Comedian Frenchy started his career as a substitute teacher, so he taught all kinds of subjects – sometimes stretching his abilities. "If you thought I was a bad PE teacher, wait until you see me teach year 10 Japanese," he says.
His teaching career came to a rather abrupt halt a few years ago, and he made the transition to full-time comedy. "I decided to make the switch in 2013 when I made a YouTube video that the Board of Studies didn’t agree with and my teaching licence got suspended. Can’t say I blame them, to be honest."
At least his previous career has left him with plenty of material for his shows. "Every year I tell a ridiculous teaching story which leaves the crowd wondering how I was ever allowed to be a teacher."
South African Urzila Carlson qualified as a typesetter in 1995 and then and worked as a graphic designer in New Zealand before making the switch to comedy. She didn't intend to become a full-time comedian – "I didn't even know that was a thing!"
She ended up changing jobs on something of a whim. "Classic case of peer pressure. My colleagues used to say I had to go do comedy but I was reluctant. However, when I left Ogilvy for another agency they signed me up to do an open mic night and booked seats for 70 of them, so I agreed, and it just kind of took off from there."
She says her background in graphic design can give her an edge whens she's booking comedy gigs. "Occasionally when I’m doing a corporate gig where they do advertising or printing then I dazzle them with the lingo."
Before he was a household name, Rhys Nicholson worked a series of odd jobs, including a very short-lived career as a waiter: "I worked three shifts on a boat restaurant in Darling Harbour. I dropped a $200 lobster and decided it wasn't for me. Luckily I was able to work my way to the dizzy heights of the box office at Enmore Theatre."
Nicholson worked at the Enmore for several years, despite being "very, very bad at my job". He says he gave up the job once he started performing at the Enmore and people were buying tickets to his own shows from him. "That was pretty awkward at times."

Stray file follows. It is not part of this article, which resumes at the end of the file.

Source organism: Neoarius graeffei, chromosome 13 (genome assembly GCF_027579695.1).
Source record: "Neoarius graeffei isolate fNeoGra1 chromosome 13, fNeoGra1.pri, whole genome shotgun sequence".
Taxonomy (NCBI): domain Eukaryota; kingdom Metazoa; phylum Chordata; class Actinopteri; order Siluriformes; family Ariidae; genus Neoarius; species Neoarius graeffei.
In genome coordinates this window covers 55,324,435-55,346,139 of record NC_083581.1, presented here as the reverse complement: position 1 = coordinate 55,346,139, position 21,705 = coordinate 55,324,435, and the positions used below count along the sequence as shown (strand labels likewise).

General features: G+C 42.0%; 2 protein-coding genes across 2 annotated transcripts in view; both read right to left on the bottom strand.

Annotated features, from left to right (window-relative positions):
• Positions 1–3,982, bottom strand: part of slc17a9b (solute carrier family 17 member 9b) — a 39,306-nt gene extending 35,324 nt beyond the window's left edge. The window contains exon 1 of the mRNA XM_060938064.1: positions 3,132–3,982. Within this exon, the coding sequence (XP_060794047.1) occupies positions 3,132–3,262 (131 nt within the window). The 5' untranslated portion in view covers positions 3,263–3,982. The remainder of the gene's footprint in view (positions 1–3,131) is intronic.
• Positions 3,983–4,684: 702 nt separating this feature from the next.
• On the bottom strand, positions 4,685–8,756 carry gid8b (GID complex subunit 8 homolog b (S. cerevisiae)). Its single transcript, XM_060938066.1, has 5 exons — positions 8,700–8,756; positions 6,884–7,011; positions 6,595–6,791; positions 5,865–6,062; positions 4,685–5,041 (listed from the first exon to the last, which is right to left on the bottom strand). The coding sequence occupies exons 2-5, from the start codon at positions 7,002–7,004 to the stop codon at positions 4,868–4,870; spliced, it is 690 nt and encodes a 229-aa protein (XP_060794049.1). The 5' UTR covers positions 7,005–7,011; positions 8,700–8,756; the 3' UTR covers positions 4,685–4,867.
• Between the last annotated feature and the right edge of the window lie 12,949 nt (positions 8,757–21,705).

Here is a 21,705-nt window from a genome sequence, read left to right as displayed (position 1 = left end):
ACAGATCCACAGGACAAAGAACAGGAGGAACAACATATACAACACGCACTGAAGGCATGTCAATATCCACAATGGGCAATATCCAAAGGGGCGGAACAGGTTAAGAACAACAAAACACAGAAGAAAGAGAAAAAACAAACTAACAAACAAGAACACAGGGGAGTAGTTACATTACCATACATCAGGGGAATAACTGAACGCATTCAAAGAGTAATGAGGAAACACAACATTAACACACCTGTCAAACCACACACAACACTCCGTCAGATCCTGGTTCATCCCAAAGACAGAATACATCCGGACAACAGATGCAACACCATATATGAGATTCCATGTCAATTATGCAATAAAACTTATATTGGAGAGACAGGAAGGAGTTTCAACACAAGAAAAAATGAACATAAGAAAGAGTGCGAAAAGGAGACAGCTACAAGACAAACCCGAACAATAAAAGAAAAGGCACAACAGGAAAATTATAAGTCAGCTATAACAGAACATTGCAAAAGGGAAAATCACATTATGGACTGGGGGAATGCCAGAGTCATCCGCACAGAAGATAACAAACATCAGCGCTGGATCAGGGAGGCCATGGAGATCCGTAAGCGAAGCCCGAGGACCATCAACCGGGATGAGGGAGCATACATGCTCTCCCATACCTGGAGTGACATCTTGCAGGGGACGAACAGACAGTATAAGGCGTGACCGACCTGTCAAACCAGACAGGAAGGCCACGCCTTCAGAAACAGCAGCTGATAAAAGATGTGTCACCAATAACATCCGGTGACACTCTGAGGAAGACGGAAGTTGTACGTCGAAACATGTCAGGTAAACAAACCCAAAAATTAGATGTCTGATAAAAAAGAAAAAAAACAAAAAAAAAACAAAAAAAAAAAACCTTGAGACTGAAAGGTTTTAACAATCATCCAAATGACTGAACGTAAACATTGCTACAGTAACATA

It was also just time to take the plunge, even though it was a scary risk to take. "I just decided if I was going to try and do it I had to really try and do it. I was very fucking hungry for ages."
Despite four- and five-star reviews and a nomination for a Barry Award in 2016, Nicholson says he still has the fear that this comedy lark isn't going to work out. "I still know all my logins from my last job just in case this all goes belly up. I don't think you'd meet too many comedians that don't think it's all about to fall apart. We are a fun bunch."
How do you go from training cows and rabbits to performing stand-up comedy? Ask Emma Malik. She has been working as an animal trainer for 15 years and has done everything from train cows for car commercials to put on a parrot show for the King of Malaysia.
She still works at Wild Life Sydney Zoo three days a week, training quolls to comply with their health checks and giving parrots the confidence to be around small children. Working with animals was all she'd ever wanted to do. So why comedy?
"I remember it so vividly. Five years ago at the Sydney Mardi Gras I may or may not have had too many French Martinis (I so did). I was making a group of strangers laugh and one of them asked me if I was a comedian. I wasn't, and it had never crossed my mind. There on the spot my friend dared me to perform at an open mic night, and the rest is history. So that's how I got into stand-up: a drunken dare."
She has managed to combine her two passions, performing with a goldfish, her rescue dog Dukdik and a stick insect named Susan. "Don't get me started on Susan! She's a Goliath stick insect who makes it her mission to steal my show."